Focus on… The North Downs Way
I invited Rambling Man – a.k.a Andrew Bowden – to give us the lowdown on the North Downs Way.
(Full disclosure… when I say invited, I actually mean: turned around on the sofa in our house and said “do you fancy doing a guest post for me?”)
Over to you, Andrew:
A National Trail on your doorstep
National Trails are wonderful things. Fifteen of them weave their way across England and Wales, with a further four official long distance routes in Scotland. Walk a National Trail and you are on a walk with a mission as it takes you on a journey across the country.
They’re great things, but they’re often hard to get to, and even harder to break up into sections for walking over many different trips. But what if I told you that for the London walker, there’s a National Trail on the doorstep that bucks the trend; one that you can easily do mostly in a series of day walks before catching a train back to London in time for your dinner?
Sound interesting? Well then the North Downs Way may just be for you.
What is the North Downs Way then?
Starting off in Farnham, the North Downs Way is a 150 mile or so walk following the North Downs. It goes through the two Areas of Outstanding Natural Beauty – the Surrey Hills and the Kent Downs – and ends in the town of Dover.
On that journey, you’ll get to see ancient monuments, vineyards (yes, England does have some!), some lovely panoramic views and even a pilgrim sat on a bench. Why a pilgrim? Well, the North Downs Way follows a similar route to that taken by pilgrims as they journeyed from Winchester to Canterbury. Many of the roads and tracks on the ‘pilgrim’s way’ are now covered in tarmac, so most modern pilgrims follow the North Downs Way on their journey.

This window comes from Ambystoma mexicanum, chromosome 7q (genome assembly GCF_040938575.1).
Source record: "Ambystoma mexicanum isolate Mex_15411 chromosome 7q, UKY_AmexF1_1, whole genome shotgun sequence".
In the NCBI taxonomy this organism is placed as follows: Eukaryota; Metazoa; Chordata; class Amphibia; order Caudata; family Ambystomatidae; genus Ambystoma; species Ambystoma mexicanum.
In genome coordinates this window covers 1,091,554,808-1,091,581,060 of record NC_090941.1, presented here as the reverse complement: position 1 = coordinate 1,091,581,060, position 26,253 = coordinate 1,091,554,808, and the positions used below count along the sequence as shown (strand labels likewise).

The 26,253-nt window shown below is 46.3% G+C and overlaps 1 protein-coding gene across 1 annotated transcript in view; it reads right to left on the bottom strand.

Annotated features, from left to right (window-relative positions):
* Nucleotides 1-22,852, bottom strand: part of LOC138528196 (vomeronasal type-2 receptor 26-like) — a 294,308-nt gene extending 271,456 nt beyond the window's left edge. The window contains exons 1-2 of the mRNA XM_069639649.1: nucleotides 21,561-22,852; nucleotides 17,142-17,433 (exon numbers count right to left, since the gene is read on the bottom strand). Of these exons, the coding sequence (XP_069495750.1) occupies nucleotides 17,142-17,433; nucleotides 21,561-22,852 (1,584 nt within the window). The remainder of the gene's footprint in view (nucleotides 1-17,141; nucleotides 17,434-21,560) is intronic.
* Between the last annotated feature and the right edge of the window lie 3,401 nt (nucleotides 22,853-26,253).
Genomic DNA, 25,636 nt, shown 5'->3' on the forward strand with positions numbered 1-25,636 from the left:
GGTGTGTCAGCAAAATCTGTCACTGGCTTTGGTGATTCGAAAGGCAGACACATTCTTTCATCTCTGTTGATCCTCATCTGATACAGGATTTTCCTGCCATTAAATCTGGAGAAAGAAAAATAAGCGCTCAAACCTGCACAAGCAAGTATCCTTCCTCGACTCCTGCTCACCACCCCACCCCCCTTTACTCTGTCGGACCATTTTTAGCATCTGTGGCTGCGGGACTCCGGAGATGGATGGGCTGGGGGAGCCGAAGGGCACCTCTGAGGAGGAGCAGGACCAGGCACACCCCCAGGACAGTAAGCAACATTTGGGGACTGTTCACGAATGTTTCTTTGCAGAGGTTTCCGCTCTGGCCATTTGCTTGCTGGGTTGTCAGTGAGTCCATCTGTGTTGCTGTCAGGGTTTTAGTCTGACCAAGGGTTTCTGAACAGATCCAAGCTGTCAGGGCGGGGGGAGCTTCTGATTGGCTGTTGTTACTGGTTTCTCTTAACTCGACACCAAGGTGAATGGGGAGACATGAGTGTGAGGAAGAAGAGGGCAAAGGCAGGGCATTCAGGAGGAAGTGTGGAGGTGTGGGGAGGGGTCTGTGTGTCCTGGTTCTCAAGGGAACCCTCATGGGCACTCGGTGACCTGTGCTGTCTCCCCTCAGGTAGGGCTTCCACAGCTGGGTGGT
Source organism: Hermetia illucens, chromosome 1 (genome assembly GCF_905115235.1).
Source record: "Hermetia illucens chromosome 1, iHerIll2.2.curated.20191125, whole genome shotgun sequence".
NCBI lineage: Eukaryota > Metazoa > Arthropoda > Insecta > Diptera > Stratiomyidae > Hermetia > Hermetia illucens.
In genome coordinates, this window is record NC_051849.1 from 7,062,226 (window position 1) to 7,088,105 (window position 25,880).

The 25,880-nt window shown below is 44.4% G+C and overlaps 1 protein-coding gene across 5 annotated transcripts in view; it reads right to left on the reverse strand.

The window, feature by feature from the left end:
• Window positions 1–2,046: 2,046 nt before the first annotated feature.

Those interested in military history will also find much to see in the North Downs Way. There’s several remnants of World War II, several old forts and on the coastline near Dover you’ll even find an old Acoustic Mirror; a large concrete concave dish that was used to detect aircraft before the invention of radar.
The walking is usually easy, often on old drovers tracks, with the odd trek down roads as well. There are some hills dotted around, however they’re few and far between. There’s even a choice of endings.
It can’t all be a perfect as that, surely?
The simple fact is that the North Downs Way is at one point, less than twenty miles south of the City of London. Stand on the right hill and on a good day you can see the Gherkin and Canary Wharf. If you draw a horizontal line across the North Downs, then you’re going to hit roads and motorways. And there’s more than a few of them. The M20, the M23 and the M25 all appear during parts of the trail, and many days you’ll find the sound of road noise in the background. If you want a walk that’s going to take you away from civilisation, then you’ll want to find somewhere else.
However as well as roads, there are plenty of railway lines crossed too. For most of the trail you’ll find a train station with a good service to whisk you home after walking 13 miles or less. This means it’s ideal for walking in day-long sections. And despite all the good transport links, the trail seems to avoid visiting too many large towns, preferring to visit smaller towns and villages instead. Only Guildford, Dover and Canterbury buck the trend.
Tell me more about these two different endings then? Which is better?
Just outside a small village called Broughton Lees in Kent, the North Downs Way splits off into two different routes. Both meet again at the end at Dover beach.